After the Cuban revolution and its challenge to the hegemony of capitalism in the hemisphere, a series of coups brought military regimes-national security states-to power throughout Latin America.
Their societies suffered, through the widespread use of state terror, gross human rights violations of unprecedented proportions from the 1960s through the 1980s.In country after country, a major obstacle to unfolding democratization processes has been the military, or significant factions within the military institution. The military regimes often established laws giving the armed forces extraordinary powers, and/or appointed civilian allies to government positions, thus attempting to institutionalize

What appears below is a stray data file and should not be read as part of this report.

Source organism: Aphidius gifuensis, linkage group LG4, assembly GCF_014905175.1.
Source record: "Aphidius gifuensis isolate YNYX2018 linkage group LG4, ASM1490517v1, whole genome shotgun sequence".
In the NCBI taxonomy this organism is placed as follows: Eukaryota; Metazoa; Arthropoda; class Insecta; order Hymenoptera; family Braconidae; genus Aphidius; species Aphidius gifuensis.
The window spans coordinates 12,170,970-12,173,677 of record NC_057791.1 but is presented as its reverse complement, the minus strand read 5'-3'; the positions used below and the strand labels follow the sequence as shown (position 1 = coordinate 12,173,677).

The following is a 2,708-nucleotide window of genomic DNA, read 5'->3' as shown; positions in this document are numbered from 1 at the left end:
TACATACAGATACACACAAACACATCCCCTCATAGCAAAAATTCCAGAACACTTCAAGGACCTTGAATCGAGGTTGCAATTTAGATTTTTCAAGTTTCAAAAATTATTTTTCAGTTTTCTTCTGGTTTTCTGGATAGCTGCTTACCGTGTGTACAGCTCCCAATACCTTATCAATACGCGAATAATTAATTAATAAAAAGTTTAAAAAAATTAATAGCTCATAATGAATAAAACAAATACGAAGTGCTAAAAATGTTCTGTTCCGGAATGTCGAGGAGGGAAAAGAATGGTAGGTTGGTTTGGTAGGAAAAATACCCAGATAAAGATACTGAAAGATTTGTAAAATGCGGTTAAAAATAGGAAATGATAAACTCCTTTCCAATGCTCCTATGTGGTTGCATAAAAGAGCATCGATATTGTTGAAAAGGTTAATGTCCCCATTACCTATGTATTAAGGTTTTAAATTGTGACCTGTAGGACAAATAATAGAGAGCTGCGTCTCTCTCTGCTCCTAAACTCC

permanently their power in anticipation of the eventual transition to civilian rule. At the moment of relinquishing government power, the major demand of the military in virtually all states was for guarantees against accountability-widely called impunity in the region-for human rights crimes, a demand that implicitly places the military above the law (McSherry, 1992). Impunity empowers the military and they act in total disregard of the rule of law and civilian authority. In Chile, Pinochet’s national security state passed a self-amnesty law in 1978 which “forgot” all crimes committed by the military after September 11, 1973-the day of the coup against (McSherry, 1992)
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